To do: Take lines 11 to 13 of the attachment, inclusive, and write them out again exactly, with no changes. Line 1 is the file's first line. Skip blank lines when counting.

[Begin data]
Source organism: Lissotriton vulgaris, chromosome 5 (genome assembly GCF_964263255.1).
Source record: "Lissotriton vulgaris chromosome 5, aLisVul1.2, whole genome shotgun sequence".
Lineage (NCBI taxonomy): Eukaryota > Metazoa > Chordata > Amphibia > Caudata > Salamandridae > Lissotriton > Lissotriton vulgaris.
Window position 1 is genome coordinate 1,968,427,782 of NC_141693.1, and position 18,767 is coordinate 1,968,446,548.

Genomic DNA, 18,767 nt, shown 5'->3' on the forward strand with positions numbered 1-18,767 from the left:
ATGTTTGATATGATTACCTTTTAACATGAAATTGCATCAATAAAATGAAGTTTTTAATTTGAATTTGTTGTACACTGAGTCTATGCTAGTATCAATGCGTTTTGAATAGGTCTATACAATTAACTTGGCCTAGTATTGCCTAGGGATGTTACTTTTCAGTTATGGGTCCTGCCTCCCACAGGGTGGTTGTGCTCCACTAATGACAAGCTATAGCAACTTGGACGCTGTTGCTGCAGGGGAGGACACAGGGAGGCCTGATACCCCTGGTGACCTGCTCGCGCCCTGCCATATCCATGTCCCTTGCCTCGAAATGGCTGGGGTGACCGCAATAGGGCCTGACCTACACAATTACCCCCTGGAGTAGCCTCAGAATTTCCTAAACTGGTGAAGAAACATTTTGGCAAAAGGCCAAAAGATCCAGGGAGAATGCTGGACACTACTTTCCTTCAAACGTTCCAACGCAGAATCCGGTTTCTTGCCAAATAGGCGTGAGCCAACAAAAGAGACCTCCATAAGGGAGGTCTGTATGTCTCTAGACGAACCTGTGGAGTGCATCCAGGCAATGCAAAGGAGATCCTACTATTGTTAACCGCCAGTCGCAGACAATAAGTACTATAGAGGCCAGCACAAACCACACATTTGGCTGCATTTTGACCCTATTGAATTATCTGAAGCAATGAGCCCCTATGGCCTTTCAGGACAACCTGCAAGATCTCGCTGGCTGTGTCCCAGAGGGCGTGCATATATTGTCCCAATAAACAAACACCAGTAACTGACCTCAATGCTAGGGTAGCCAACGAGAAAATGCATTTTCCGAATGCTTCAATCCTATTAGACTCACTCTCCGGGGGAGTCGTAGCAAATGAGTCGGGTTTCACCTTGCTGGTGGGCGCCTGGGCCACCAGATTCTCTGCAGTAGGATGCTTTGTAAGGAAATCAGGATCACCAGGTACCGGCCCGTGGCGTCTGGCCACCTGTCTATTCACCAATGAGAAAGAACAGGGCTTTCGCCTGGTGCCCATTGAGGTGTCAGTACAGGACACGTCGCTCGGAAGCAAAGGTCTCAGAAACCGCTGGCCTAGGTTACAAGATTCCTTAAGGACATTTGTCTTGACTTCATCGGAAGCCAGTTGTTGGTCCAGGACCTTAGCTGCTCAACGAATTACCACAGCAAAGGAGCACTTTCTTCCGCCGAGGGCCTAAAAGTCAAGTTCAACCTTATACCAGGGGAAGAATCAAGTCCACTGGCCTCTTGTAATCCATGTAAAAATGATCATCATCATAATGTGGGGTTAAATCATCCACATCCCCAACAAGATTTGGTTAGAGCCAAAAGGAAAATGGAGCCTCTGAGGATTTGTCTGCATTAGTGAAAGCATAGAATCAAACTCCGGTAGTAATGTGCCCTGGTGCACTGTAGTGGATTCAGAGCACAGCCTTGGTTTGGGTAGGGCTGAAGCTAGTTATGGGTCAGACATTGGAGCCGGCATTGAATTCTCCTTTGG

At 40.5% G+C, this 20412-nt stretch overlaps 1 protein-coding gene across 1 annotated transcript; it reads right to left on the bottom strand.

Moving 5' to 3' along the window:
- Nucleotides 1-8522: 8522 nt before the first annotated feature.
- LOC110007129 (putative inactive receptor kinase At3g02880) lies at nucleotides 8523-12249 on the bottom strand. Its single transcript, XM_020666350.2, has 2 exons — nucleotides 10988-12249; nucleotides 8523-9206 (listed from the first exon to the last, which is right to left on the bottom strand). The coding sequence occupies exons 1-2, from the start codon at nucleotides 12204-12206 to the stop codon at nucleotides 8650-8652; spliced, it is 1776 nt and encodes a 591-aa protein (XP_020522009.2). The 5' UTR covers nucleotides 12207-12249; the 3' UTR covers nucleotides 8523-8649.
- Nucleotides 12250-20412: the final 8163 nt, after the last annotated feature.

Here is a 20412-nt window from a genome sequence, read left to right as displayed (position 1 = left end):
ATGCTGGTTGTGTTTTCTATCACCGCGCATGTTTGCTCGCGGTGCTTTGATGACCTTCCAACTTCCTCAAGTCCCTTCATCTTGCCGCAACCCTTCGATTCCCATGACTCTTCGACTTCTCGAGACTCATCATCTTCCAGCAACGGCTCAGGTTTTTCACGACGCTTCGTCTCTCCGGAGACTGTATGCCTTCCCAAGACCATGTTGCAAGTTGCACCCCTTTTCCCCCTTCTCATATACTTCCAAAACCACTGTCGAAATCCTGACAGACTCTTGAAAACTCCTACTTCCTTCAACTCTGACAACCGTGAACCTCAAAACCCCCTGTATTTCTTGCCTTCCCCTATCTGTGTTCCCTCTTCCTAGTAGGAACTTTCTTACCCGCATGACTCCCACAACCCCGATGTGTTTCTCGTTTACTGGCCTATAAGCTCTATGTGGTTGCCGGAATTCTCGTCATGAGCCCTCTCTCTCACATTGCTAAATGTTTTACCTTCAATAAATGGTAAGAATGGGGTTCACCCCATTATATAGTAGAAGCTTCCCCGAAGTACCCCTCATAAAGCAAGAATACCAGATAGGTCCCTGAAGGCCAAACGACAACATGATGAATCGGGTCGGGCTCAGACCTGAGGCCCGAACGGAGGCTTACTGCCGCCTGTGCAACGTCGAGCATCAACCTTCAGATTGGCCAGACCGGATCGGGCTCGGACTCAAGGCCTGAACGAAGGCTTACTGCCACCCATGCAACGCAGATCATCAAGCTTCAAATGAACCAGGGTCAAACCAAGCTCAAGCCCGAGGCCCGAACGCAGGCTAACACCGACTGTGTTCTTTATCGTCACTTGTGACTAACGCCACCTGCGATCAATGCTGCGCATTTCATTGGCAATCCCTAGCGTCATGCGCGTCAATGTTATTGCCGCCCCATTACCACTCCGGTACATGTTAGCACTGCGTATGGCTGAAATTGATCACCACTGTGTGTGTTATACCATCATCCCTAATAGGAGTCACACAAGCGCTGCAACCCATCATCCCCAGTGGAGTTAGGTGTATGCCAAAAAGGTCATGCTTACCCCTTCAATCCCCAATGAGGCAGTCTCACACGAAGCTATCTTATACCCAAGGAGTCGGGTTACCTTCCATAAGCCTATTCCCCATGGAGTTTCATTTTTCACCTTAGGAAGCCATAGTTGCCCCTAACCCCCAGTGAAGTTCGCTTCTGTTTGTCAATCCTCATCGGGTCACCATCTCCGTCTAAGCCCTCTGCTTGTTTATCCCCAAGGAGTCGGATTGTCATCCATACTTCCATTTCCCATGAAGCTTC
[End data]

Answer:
- Nucleotides 12250-20412: the final 8163 nt, after the last annotated feature.

Here is a 20412-nt window from a genome sequence, read left to right as displayed (position 1 = left end):
ATGCTGGTTGTGTTTTCTATCACCGCGCATGTTTGCTCGCGGTGCTTTGATGACCTTCCAACTTCCTCAAGTCCCTTCATCTTGCCGCAACCCTTCGATTCCCATGACTCTTCGACTTCTCGAGACTCATCATCTTCCAGCAACGGCTCAGGTTTTTCACGACGCTTCGTCTCTCCGGAGACTGTATGCCTTCCCAAGACCATGTTGCAAGTTGCACCCCTTTTCCCCCTTCTCATATACTTCCAAAACCACTGTCGAAATCCTGACAGACTCTTGAAAACTCCTACTTCCTTCAACTCTGACAACCGTGAACCTCAAAACCCCCTGTATTTCTTGCCTTCCCCTATCTGTGTTCCCTCTTCCTAGTAGGAACTTTCTTACCCGCATGACTCCCACAACCCCGATGTGTTTCTCGTTTACTGGCCTATAAGCTCTATGTGGTTGCCGGAATTCTCGTCATGAGCCCTCTCTCTCACATTGCTAAATGTTTTACCTTCAATAAATGGTAAGAATGGGGTTCACCCCATTATATAGTAGAAGCTTCCCCGAAGTACCCCTCATAAAGCAAGAATACCAGATAGGTCCCTGAAGGCCAAACGACAACATGATGAATCGGGTCGGGCTCAGACCTGAGGCCCGAACGGAGGCTTACTGCCGCCTGTGCAACGTCGAGCATCAACCTTCAGATTGGCCAGACCGGATCGGGCTCGGACTCAAGGCCTGAACGAAGGCTTACTGCCACCCATGCAACGCAGATCATCAAGCTTCAAATGAACCAGGGTCAAACCAAGCTCAAGCCCGAGGCCCGAACGCAGGCTAACACCGACTGTGTTCTTTATCGTCACTTGTGACTAACGCCACCTGCGATCAATGCTGCGCATTTCATTGGCAATCCCTAGCGTCATGCGCGTCAATGTTATTGCCGCCCCATTACCACTCCGGTACATGTTAGCACTGCGTATGGCTGAAATTGATCACCACTGTGTGTGTTATACCATCATCCCTAATAGGAGTCACACAAGCGCTGCAACCCATCATCCCCAGTGGAGTTAGGTGTATGCCAAAAAGGTCATGCTTACCCCTTCAATCCCCAATGAGGCAGTCTCACACGAAGCTATCTTATACCCAAGGAGTCGGGTTACCTTCCATAAGCCTATTCCCCATGGAGTTTCATTTTTCACCTTAGGAAGCCATAGTTGCCCCTAACCCCCAGTGAAGTTCGCTTCTGTTTGTCAATCCTCATCGGGTCACCATCTCCGTCTAAGCCCTCTGCTTGTTTATCCCCAAGGAGTCGGATTGTCATCCATACTTCCATTTCCCATGAAGCTTC